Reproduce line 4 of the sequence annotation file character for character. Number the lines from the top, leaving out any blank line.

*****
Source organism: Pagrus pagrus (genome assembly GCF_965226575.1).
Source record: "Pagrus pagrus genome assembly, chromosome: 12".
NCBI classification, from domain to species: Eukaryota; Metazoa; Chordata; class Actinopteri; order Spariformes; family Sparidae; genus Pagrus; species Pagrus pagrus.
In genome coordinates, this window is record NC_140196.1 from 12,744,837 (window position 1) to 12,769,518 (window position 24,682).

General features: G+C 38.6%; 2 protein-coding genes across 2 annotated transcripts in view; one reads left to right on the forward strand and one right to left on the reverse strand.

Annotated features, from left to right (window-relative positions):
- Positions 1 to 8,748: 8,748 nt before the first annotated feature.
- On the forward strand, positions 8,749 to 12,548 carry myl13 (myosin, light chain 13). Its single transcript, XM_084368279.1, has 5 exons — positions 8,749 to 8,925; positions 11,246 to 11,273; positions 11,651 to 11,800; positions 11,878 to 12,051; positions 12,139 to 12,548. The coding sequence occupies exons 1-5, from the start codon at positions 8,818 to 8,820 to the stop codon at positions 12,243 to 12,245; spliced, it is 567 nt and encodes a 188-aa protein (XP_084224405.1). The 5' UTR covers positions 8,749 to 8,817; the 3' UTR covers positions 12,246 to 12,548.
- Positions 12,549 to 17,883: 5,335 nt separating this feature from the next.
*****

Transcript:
In genome coordinates, this window is record NC_140196.1 from 12,744,837 (window position 1) to 12,769,518 (window position 24,682).